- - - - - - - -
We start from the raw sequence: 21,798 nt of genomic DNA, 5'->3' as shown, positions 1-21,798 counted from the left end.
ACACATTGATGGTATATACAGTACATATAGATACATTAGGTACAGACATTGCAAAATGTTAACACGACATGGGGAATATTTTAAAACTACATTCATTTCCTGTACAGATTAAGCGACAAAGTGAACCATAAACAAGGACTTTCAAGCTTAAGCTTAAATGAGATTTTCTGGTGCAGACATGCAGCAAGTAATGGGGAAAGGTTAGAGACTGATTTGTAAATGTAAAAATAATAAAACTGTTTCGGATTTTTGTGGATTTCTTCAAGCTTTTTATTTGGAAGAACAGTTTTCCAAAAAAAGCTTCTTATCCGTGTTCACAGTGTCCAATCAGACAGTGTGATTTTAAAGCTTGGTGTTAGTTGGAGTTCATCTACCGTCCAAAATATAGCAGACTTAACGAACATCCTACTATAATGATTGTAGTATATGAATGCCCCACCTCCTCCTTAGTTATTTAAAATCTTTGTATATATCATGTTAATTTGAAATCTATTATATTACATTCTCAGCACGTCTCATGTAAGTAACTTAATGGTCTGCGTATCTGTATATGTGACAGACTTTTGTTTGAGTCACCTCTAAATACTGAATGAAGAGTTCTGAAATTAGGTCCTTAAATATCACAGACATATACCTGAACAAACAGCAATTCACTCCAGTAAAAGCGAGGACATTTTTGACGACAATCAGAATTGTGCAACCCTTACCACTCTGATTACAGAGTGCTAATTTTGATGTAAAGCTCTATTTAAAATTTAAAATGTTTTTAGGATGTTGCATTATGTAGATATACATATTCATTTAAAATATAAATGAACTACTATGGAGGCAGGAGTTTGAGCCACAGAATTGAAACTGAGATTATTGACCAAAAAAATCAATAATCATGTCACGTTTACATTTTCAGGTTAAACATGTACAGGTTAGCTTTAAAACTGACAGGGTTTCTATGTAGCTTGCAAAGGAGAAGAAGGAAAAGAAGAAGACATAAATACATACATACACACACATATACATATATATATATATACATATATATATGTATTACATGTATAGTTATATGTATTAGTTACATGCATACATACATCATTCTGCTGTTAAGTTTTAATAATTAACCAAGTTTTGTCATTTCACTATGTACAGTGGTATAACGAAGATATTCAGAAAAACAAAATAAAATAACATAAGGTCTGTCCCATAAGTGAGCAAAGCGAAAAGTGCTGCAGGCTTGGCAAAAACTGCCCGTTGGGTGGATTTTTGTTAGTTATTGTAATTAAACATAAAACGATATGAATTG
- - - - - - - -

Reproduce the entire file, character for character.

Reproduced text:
We start from the raw sequence: 21,798 nt of genomic DNA, 5'->3' as shown, positions 1-21,798 counted from the left end.
ACACATTGATGGTATATACAGTACATATAGATACATTAGGTACAGACATTGCAAAATGTTAACACGACATGGGGAATATTTTAAAACTACATTCATTTCCTGTACAGATTAAGCGACAAAGTGAACCATAAACAAGGACTTTCAAGCTTAAGCTTAAATGAGATTTTCTGGTGCAGACATGCAGCAAGTAATGGGGAAAGGTTAGAGACTGATTTGTAAATGTAAAAATAATAAAACTGTTTCGGATTTTTGTGGATTTCTTCAAGCTTTTTATTTGGAAGAACAGTTTTCCAAAAAAAGCTTCTTATCCGTGTTCACAGTGTCCAATCAGACAGTGTGATTTTAAAGCTTGGTGTTAGTTGGAGTTCATCTACCGTCCAAAATATAGCAGACTTAACGAACATCCTACTATAATGATTGTAGTATATGAATGCCCCACCTCCTCCTTAGTTATTTAAAATCTTTGTATATATCATGTTAATTTGAAATCTATTATATTACATTCTCAGCACGTCTCATGTAAGTAACTTAATGGTCTGCGTATCTGTATATGTGACAGACTTTTGTTTGAGTCACCTCTAAATACTGAATGAAGAGTTCTGAAATTAGGTCCTTAAATATCACAGACATATACCTGAACAAACAGCAATTCACTCCAGTAAAAGCGAGGACATTTTTGACGACAATCAGAATTGTGCAACCCTTACCACTCTGATTACAGAGTGCTAATTTTGATGTAAAGCTCTATTTAAAATTTAAAATGTTTTTAGGATGTTGCATTATGTAGATATACATATTCATTTAAAATATAAATGAACTACTATGGAGGCAGGAGTTTGAGCCACAGAATTGAAACTGAGATTATTGACCAAAAAAATCAATAATCATGTCACGTTTACATTTTCAGGTTAAACATGTACAGGTTAGCTTTAAAACTGACAGGGTTTCTATGTAGCTTGCAAAGGAGAAGAAGGAAAAGAAGAAGACATAAATACATACATACACACACATATACATATATATATATATACATATATATATGTATTACATGTATAGTTATATGTATTAGTTACATGCATACATACATCATTCTGCTGTTAAGTTTTAATAATTAACCAAGTTTTGTCATTTCACTATGTACAGTGGTATAACGAAGATATTCAGAAAAACAAAATAAAATAACATAAGGTCTGTCCCATAAGTGAGCAAAGCGAAAAGTGCTGCAGGCTTGGCAAAAACTGCCCGTTGGGTGGATTTTTGTTAGTTATTGTAATTAAACATAAAACGATATGAATTG